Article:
It’s that time of year that families gather together to celebrate and give thanks for all their blessings, and look forward to spending time around a table laden with bountiful food and drink. Thanksgiving is a uniquely American holiday, and it has been celebrated in one form or fashion since the Pilgrims made nice with the Native American Indians in the 1620’s. About 400 years of togetherness sometimes has its benefits, and sometimes not.
According to the History Channel, in November 1621, after the Pilgrims’ first corn harvest proved successful, Governor William Bradford organized a celebratory feast and invited a group of the fledgling colony’s Native American allies, including the Wampanoag chief Massasoit. Now remembered as American’s “first Thanksgiving”—although the Pilgrims themselves may not have used the term at the time—the festival lasted for three days.
While no record exists of the historic banquet’s exact menu, the Pilgrim chronicler Edward Winslow wrote in his journal that Governor Bradford sent four men on a “fowling” mission in preparation for the event, and that the Wampanoag guests arrived bearing five deer. Historians have suggested that many of the dishes were likely prepared using traditional Native American spices and cooking methods.
Because the Pilgrims had no oven and the Mayflower’s sugar supply had dwindled by the fall of 1621, the meal did not feature pies, cakes or other desserts, which have become a hallmark of contemporary celebrations. For a lot of detail about the history of this holiday, go to this site: http://www.history.com/topics/thanksgiving/history-of-thanksgiving.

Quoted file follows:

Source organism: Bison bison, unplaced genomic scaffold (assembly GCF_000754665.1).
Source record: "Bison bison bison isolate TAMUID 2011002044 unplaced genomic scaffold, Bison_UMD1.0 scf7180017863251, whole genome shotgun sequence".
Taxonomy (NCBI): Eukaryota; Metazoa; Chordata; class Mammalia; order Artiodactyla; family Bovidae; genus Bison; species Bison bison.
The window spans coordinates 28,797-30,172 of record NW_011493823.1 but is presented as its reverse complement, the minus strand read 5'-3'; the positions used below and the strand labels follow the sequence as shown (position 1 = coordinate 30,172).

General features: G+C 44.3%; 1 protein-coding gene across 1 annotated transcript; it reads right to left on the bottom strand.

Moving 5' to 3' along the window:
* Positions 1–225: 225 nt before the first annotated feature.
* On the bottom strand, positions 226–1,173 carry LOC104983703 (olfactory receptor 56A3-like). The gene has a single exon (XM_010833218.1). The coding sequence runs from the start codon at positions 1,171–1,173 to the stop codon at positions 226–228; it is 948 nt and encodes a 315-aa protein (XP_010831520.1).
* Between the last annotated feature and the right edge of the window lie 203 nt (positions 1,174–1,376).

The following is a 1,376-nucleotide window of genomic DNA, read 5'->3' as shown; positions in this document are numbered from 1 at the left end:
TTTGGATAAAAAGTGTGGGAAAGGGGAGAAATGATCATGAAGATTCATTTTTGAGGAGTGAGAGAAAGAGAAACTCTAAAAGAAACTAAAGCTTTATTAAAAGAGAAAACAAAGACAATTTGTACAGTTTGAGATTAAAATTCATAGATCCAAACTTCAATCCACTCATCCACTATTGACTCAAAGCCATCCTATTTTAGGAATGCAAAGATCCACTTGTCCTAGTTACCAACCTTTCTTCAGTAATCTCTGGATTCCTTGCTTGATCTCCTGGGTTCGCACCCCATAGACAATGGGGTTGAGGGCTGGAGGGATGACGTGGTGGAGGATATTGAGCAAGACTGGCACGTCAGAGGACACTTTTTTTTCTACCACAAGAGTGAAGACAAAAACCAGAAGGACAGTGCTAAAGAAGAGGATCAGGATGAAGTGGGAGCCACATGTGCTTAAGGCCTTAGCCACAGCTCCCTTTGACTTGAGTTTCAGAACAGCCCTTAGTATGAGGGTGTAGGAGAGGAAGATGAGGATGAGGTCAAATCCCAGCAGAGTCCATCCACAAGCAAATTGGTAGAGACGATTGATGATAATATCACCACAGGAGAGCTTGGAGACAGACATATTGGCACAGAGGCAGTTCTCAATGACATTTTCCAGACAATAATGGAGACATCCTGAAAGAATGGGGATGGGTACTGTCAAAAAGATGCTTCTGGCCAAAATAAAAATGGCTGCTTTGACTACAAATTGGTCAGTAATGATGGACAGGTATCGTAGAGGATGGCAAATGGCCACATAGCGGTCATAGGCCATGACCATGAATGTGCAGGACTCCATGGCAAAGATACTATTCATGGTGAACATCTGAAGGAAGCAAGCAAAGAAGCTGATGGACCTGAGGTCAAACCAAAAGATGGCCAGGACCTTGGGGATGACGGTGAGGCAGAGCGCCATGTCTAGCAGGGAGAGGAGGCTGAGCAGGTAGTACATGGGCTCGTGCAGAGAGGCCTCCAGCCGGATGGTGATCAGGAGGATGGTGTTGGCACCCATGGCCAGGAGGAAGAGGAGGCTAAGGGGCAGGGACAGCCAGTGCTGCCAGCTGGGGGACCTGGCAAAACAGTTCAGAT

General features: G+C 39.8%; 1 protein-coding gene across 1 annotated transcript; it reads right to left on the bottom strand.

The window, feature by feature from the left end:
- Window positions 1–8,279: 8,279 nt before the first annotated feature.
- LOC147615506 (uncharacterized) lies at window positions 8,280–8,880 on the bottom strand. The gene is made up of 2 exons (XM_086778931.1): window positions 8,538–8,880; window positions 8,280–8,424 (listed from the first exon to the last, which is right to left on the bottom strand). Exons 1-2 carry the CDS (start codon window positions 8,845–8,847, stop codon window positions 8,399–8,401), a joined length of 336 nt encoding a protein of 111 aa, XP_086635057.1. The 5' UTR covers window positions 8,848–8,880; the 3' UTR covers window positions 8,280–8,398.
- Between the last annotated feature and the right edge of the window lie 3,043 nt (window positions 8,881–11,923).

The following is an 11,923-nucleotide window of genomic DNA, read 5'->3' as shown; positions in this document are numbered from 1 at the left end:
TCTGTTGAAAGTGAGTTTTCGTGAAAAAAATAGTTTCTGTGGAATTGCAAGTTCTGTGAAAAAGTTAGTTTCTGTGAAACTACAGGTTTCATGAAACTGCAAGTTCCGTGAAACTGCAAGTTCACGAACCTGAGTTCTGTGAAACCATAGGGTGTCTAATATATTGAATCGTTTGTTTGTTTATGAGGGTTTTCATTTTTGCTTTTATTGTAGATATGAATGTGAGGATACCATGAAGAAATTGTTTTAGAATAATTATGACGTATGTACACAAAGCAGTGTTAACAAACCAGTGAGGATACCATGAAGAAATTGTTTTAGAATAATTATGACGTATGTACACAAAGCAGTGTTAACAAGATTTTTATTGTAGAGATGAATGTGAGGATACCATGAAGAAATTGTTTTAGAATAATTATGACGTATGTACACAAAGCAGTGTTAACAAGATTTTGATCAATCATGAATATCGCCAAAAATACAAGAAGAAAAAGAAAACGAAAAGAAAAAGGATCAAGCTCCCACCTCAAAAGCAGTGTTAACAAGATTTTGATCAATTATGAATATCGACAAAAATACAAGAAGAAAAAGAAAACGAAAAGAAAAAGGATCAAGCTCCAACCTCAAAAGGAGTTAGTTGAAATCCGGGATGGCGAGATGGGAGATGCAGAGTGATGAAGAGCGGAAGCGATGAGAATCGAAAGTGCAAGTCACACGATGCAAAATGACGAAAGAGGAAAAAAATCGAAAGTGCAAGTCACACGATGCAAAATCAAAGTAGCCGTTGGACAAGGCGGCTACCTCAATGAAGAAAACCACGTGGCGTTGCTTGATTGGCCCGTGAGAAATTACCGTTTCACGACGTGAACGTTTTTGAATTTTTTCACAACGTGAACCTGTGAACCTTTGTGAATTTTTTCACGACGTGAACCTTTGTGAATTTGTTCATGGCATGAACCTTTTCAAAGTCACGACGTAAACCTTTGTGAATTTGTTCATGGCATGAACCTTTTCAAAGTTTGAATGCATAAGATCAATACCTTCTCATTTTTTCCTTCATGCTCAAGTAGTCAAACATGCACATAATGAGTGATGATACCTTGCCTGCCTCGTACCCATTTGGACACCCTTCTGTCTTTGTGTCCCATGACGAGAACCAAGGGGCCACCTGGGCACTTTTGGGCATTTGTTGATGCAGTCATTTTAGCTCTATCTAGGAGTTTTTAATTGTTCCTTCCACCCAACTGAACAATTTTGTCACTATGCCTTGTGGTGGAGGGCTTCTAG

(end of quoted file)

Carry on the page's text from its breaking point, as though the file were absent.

One major component that is part of Thanksgiving is the food. People get in a festive mood and begin preparing days in advance for the main feast of the holiday, and other meals leading up to it as well as afterwards—it is a major event. The Food Network has some incredible ways to you to make your guests feel as though they’ve dined and experienced Nirvana. Here is your path to gourmet victory: http://www.foodnetwork.com/thanksgiving.html.
Additionally, as if that’s not enough, the New York Times has a significant Thanksgiving food “How To” cooking guide that shows every neophyte baker or aspiring gourmand the best way to prepare about any dish you wish: http://cooking.nytimes.com/thanksgiving. And Southern Living Magazine displays every possible Thanksgiving side dish you could want: http://www.southernliving.com/food/holidays-occasions/thanksgiving-dinner-side-dishes.
As well, there are parades and football games to watch on the big screen television or on your electronic devices. Thanksgiving Day parades are held in some cities and towns on or around Thanksgiving Day. Some parades or festivities also mark the opening of the Christmas shopping season. Some people have a four-day weekend so it is a popular time for trips and to visit family and friends.
Most government offices, businesses, schools and other organizations are closed on Thanksgiving Day. Many offices and businesses allow staff to have a four-day weekend so these offices and businesses are also closed on the Friday after Thanksgiving Day. Public transit systems do not usually operate on their regular timetables. Thanksgiving Day it is one of the busiest periods for travel in the USA. This can cause congestion and overcrowding. Seasonal parades and busy football games can cause disruption to local traffic. More information about what goes on in America is found at this website: http://www.timeanddate.com/holidays/us/thanksgiving-day.